Acromyrmex striatus

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Acromyrmex striatus
Scientific classification
Kingdom: Animalia
Phylum: Arthropoda
Class: Insecta
Order: Hymenoptera
Family: Formicidae
Subfamily: Myrmicinae
Tribe: Attini
Genus: Acromyrmex
Species: A. striatus
Binomial name
Acromyrmex striatus
(Roger, 1863)

Acromyrmex striatus casent0104326 profile 1.jpg

Acromyrmex striatus casent0104326 dorsal 1.jpg

Specimen labels


Barrera et al. (2015) studied the diversity of leaf cutting ants along a forest-edge-agriculture habitat gradient. Their study site, in Chaco Serrano of Central Argentina, had forest remnants of various sizes within an agriculture area with wheat, soy and maize. A. striatus was the moderately abundant (17% of the 162 Acromyrmex colonies sampled). Along the forest edge it was similar in abundance to Acromyrmex lundii, with Acromyrmex crassispinus also present but occurring at a slightly lower abundance. A few colonies of Acromyrmex heyeri and Acromyrmex silvestrii were also found along the forest edge. Ten Acromyrmex nets were found within 5m of the forest edge but none were sampled 25m from the forest edge in the croplands. A. striatus was not found in the forest interior but was the most common species in the cropland matrix close to the forest edge. This suggests this species may do well in disturbed areas. In some regions A. striatus is known as a pest species (Diehl-Fleig, 1993).



Distribution based on Regional Taxon Lists

Neotropical Region: Argentina, Bolivia, Brazil, Paraguay, Uruguay (type locality).

Distribution based on AntMaps


Distribution based on AntWeb specimens

Check data from AntWeb


Jofre et al. (2018) - Acromyrmex striatus is one of the most common leaf-cutting ant species in Argentina (Farji-Brener & Ruggiero, 1994). This species constructs relative small subterranean nests in areas of low vegetation cover. Workers forage at close distances from the nest without a defined network trail system (Boneto, 1959; Diehl-Fleig, 1995). Acromyrmex striatus consumes a high percentage of species available in the environment (Armani & Quirán, 2007; Nobua-Behrmann, 2014), and their degree of selectivity or opportunism depends on the availability of resources within the proximity of their colonies (Farji-Brener & Protomastro, 1992; Pilati et al., 1997; Franzel & Farji-Brener, 2000; Armani & Quirán, 2007; Nobua-Behrmann, 2014).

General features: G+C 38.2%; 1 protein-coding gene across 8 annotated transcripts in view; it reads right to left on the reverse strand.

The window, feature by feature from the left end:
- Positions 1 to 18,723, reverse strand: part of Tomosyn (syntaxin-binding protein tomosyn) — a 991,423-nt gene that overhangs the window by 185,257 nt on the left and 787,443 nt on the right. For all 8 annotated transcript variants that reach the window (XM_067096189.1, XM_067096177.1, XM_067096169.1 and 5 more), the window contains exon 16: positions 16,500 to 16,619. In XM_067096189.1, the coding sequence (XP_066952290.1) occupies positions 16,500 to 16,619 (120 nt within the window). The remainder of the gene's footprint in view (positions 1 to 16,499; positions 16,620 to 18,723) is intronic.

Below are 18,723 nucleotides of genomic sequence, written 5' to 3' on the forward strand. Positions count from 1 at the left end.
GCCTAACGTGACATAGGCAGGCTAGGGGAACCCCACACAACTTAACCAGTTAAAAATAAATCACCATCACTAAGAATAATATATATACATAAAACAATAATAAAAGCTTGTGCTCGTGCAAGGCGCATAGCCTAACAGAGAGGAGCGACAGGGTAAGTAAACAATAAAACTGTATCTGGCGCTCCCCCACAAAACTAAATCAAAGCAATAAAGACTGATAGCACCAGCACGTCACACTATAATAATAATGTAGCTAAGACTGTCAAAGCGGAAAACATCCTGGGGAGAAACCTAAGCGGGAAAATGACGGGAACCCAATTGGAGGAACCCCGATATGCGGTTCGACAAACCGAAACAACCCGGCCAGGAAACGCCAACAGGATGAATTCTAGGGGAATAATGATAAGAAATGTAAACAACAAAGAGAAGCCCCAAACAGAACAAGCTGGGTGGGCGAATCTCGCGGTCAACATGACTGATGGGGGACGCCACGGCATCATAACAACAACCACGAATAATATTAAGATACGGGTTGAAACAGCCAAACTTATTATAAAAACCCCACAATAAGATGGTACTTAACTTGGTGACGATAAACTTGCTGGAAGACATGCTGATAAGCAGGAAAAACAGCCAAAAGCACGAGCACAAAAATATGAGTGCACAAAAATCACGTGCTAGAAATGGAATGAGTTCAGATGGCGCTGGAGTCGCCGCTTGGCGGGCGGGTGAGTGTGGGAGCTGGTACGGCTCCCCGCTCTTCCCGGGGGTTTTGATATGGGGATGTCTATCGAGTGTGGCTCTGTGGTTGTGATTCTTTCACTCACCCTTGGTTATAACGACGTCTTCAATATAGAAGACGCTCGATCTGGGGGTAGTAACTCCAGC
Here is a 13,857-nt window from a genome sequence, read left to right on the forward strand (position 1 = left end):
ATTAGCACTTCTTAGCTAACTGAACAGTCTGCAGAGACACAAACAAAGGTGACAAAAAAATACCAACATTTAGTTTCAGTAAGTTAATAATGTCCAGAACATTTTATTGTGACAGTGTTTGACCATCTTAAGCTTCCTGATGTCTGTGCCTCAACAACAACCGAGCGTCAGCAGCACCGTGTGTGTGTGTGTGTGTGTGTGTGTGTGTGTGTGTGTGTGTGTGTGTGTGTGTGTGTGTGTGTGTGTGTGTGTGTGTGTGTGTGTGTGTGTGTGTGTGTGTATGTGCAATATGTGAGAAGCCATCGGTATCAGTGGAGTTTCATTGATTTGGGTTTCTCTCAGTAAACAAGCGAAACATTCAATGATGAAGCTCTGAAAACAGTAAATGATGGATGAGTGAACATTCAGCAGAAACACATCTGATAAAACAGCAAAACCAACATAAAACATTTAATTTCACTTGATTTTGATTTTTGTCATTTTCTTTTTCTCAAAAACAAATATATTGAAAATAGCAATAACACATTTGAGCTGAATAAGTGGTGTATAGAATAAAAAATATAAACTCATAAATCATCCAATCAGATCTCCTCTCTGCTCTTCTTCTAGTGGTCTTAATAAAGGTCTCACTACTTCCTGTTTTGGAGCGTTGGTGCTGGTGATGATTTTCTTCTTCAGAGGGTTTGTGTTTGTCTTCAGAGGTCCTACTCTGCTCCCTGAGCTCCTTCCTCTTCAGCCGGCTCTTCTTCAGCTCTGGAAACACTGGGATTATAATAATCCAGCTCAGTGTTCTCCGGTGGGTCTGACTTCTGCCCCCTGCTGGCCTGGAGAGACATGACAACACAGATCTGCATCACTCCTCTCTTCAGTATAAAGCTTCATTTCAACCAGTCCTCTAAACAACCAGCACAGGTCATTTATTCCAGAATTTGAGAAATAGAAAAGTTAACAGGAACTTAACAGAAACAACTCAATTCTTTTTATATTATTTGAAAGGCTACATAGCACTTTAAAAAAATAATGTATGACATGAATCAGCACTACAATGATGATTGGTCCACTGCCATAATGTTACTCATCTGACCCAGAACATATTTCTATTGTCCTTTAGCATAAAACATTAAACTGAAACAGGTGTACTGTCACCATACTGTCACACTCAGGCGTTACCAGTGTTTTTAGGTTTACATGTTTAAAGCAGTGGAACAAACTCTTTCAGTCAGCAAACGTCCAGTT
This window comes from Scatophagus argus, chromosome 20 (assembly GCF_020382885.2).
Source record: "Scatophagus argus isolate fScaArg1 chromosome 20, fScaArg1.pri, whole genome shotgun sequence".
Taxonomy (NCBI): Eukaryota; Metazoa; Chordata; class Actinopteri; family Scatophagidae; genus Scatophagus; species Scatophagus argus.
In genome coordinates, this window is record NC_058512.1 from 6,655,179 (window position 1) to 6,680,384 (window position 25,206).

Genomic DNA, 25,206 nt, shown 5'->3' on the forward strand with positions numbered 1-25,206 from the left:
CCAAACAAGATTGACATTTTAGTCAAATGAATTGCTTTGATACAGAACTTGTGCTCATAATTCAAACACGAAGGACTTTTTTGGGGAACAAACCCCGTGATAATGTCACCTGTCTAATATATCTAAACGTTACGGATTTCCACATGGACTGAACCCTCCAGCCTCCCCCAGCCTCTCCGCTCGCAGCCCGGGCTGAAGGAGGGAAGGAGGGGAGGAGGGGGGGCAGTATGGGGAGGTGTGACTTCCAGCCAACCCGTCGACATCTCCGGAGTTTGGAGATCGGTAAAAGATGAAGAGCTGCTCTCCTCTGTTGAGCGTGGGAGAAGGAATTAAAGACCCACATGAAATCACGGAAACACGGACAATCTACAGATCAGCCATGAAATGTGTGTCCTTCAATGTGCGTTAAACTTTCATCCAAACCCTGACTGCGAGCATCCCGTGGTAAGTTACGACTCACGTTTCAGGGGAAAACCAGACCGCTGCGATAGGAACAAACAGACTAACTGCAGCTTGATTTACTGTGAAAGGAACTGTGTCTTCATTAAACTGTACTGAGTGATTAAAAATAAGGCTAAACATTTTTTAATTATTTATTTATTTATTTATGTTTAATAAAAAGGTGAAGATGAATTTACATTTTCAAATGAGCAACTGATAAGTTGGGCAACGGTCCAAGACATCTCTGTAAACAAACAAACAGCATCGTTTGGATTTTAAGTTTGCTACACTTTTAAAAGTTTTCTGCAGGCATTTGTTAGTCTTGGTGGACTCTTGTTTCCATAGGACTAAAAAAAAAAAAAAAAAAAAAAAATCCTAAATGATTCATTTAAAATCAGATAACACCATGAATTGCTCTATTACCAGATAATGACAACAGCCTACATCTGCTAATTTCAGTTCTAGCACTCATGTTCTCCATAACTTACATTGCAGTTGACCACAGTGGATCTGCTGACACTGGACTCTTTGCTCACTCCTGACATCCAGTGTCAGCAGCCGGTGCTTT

Nobua-Behrmann et al. (2017) studied temporal and thermal aspects of Acromyrmex striatus foraging behavior in the Monte Desert in Argentina where this species co-occurs with Acromyrmex lobicornis. Acromyrmex striatus colonies were active during spring and summer, with no signs of foraging activity during winter. Foraging intensity was highest during spring and summer, with up to 90 ants (foragers returning to the nest) / 5 minutes. During spring and summer, foraging activity was exclusively diurnal with 4 - 6 hours of foraging during the morning and 4 hours in the afternoon, avoiding the hotter midday. This changed to a single period of low activity concentrated during the hottest part of the day in autumn. During the hottest months, the overall daily foraging pattern appears to be complementary to its similar co-occurring congener: A. striatus daily foraging activity begins in the mornings when A. lobicornis colonies are ceasing their foraging activity cycle. Furthermore, the ending of A. striatus colonies foraging activity in the evenings also coincides with the beginning of A. lobicornis foraging. During autumn, colonies showed very scarce activity (< 15 ants / 5 minutes in any single colony). Daily and seasonal variations in nest maintenance activity were broadly similar to foraging activity patterns, though spanning larger time ranges than their foraging activity (starting earlier and finishing later).

The ants foraged within a particular temperature range that was relatively constant throughout the year and differed from its congener: A. striatus colonies foraged at higher temperatures than A. lobicornis in all seasons (26 - 45 °C vs. 16 - 35 °C, respectively).

Jofre et al. (2018) - Foraging behavior was studied in a natural reserve of San Luis, Argentina. The chaco vegetation found within the reserve had in the past been affected by overgrazing, fire, and logging. In addition to quantifying the plants selected by foragers, it was found that small nests of A. striatus harvested a greater percent of the plant species available in their foraging area and showed a higher level of selectivity than larger nests.



The following information is derived from Barry Bolton's New General Catalogue, a catalogue of the world's ants.

  • striatus. Atta striata Roger, 1863a: 202 (w.q.m.) URUGUAY. Combination in Atta (Acromyrmex): Emery, 1888c: 357; in Atta (Moellerius): Emery, 1905c: 42; in Acromyrmex: Bruch, 1914: 217. Senior synonym of laeviventris: Fowler, 1988: 290. See also: Gonçalves, 1961: 129.
  • laeviventris. Acromyrmex (Moellerius) striatus var. laeviventris Santschi, 1925a: 388 (w.) ARGENTINA. [First available use of Acromyrmex (Moellerius) striatus st. silvestrii var. laeviventris Santschi, 1920d: 380; unavailable name.] Junior synonym of striatus: Fowler, 1988: 290.



  • n = 11, 2n = 22, karyotype = 20M+2SM (Brazil) (Cristiano et al., 2013).